By Kevin Ward
Probiotic bacteria have long been used in probiotic yogurt drinks or provided in tablet form. People have often taken these ‘friendly’ bacteria to help boost their own systems internal flora and fauna; friendly bacteria can help protect our immune system and aid digestion. Bacteria have been known to survive a variety of conditions; however storage in yogurt drinks or tablet form is often not enough.
The bacteria need to survive in large enough numbers to give the end customer a product that has enough active bacteria that they are able to do good. One way in which manufacturers approach this is to supply a much higher load of bacteria at source when the product is made, knowing that a large number of the bacteria will die during storage. However the survival of bacterial at the point of consumption is often not known and there may be little left to give any health benefits.
Biopharma Technology, a UK based freeze drying consultancy company, has been involved in a Technology Strategy Board (TSB) funded project to develop a product that will ensure survival of sufficient friendly bacteria to the gut. This project was conducted in partnership with Microbial Developments and the University of Cambridge. In the first stage we developed a freeze dried product that demonstrated long term storage stability; this project also developed a process incorporating protective agents; to ensure the bacteria was protected during the rehydration stage. Protection during digestion and re-hydration of dried bacteria is an important stage, as the harsh conditions in the gut can kill bacteria.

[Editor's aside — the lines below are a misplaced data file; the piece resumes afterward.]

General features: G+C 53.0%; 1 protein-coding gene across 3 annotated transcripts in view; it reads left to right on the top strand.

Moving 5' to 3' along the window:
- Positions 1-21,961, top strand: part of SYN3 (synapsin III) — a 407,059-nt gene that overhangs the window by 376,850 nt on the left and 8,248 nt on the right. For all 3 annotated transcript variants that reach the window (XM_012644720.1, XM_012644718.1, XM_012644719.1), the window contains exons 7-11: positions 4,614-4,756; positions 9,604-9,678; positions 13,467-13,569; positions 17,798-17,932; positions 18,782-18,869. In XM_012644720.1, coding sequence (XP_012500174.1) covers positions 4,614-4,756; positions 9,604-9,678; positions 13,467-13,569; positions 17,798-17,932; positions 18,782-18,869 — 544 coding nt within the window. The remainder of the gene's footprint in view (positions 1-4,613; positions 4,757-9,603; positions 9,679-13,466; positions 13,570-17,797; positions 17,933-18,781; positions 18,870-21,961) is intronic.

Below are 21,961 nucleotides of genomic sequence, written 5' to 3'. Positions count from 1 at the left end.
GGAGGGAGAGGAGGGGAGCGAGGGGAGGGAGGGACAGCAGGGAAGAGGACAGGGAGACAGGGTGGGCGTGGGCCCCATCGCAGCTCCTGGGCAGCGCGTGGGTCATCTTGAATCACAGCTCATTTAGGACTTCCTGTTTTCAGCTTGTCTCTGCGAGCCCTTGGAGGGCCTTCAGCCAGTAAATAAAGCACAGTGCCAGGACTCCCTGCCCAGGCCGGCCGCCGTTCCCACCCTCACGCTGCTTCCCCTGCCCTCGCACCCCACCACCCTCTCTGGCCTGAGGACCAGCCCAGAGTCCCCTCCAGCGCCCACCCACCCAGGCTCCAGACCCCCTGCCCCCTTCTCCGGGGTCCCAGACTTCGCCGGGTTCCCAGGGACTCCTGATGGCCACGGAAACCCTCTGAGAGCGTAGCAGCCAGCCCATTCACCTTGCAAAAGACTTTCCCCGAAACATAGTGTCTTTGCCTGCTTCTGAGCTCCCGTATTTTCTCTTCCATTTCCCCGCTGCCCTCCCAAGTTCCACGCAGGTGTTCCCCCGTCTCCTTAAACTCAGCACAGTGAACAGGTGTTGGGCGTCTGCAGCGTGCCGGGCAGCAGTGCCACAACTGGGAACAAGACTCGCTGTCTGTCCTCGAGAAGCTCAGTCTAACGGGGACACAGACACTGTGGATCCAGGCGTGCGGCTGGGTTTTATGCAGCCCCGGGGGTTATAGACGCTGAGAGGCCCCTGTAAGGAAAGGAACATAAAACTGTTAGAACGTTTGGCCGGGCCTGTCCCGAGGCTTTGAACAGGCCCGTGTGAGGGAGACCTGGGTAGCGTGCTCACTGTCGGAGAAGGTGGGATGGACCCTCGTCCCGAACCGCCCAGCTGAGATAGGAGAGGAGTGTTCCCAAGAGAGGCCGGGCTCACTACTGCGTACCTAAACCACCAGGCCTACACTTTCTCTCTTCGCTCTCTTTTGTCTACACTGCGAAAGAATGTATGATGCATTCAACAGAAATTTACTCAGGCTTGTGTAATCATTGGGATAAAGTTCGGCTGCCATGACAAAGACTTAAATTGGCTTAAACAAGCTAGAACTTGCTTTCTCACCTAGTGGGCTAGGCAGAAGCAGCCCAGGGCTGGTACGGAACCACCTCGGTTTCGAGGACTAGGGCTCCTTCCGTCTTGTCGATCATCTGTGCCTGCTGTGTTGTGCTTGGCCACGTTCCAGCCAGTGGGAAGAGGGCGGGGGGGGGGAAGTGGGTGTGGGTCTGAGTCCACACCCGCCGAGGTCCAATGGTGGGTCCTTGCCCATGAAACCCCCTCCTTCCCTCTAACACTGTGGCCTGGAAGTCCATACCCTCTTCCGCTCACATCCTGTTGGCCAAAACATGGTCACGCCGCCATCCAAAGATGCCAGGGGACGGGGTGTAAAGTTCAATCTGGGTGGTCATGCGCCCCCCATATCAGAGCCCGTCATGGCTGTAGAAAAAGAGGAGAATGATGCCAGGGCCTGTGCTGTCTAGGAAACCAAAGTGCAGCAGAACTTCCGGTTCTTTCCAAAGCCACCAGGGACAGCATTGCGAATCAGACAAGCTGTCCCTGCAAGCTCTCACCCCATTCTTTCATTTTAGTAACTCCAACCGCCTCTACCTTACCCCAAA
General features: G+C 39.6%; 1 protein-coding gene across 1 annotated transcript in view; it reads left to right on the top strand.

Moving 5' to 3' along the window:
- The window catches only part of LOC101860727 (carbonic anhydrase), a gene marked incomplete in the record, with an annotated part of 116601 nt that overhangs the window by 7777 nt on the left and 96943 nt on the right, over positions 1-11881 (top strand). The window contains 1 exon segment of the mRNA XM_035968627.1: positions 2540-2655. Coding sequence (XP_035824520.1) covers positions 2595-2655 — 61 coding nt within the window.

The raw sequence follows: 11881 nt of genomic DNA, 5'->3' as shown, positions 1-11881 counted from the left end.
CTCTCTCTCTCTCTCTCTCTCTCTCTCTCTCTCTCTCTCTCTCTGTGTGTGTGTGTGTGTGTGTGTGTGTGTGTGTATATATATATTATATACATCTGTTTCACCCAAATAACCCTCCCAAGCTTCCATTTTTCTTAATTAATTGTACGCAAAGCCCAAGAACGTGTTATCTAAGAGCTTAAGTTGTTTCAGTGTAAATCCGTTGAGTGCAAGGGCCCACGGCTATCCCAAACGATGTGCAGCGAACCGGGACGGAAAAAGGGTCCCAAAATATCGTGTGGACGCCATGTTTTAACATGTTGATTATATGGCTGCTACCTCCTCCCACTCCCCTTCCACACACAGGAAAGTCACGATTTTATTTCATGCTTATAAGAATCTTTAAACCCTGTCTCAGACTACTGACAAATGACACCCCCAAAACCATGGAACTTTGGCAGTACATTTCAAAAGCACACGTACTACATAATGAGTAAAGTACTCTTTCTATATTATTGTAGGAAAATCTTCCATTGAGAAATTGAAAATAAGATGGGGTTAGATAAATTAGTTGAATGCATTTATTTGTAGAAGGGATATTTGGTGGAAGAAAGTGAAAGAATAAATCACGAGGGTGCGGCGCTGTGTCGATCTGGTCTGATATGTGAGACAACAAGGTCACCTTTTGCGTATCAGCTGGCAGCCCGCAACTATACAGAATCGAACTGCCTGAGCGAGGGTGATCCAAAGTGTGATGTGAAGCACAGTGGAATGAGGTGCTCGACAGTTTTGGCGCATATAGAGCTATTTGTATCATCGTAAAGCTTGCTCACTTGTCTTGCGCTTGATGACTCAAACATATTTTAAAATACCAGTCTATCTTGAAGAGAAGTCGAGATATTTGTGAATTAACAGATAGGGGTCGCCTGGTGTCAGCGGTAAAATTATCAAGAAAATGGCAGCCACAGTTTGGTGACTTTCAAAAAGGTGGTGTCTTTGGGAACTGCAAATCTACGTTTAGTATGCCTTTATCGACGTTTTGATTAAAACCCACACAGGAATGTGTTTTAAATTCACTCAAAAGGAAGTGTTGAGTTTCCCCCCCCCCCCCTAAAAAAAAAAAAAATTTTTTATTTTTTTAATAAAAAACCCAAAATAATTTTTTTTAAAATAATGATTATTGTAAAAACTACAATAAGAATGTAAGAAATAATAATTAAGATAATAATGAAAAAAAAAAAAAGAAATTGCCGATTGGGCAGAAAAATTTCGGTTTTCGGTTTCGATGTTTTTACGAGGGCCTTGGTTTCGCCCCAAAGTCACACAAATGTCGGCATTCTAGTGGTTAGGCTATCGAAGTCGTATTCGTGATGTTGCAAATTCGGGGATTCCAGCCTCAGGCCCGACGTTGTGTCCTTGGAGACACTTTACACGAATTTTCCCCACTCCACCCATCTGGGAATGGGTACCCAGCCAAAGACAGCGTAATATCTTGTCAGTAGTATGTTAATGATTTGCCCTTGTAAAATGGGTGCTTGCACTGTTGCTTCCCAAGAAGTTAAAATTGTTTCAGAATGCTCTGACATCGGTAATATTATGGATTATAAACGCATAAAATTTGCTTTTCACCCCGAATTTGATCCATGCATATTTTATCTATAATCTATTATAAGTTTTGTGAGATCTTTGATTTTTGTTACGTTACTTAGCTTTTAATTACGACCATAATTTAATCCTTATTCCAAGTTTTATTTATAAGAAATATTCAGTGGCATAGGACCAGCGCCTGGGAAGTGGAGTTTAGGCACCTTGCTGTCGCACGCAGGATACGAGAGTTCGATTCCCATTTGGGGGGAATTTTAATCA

In the next stage we needed to develop a process to allow the material to be kept dry, survive digestion, re-hydration and survive wet environments prior to consumption. This involved the development of an encapsulation technology to enable material to be dried with protective agents as well as incorporate a protective coating to resist moisture ingress and acidic environments.
The material produced combined the liquid bacterial product, a material to provide structural support, bile adsorbing resin and enteric coating. The key was to try and dry this within one step and form a microcapsule, where the enteric coating is forced to the outside. Spray drying was investigated and after extensive research at Biopharma; it was found that this could provide a dried microcapsule within a single drying process step. This offers a significant advantage in terms of processing costs, simplification of manufacture, as well as economic advantages.
The progress made during this research project could enable supply of controlled doses of friendly bacteria, therefore giving the customer a product where there is a known amount of live bacteria at the point of consumption. In addition to this the technology will extend the range of products in which this technology could be used, whether this is in snack bars, drinks, other food products or nutraceuticals.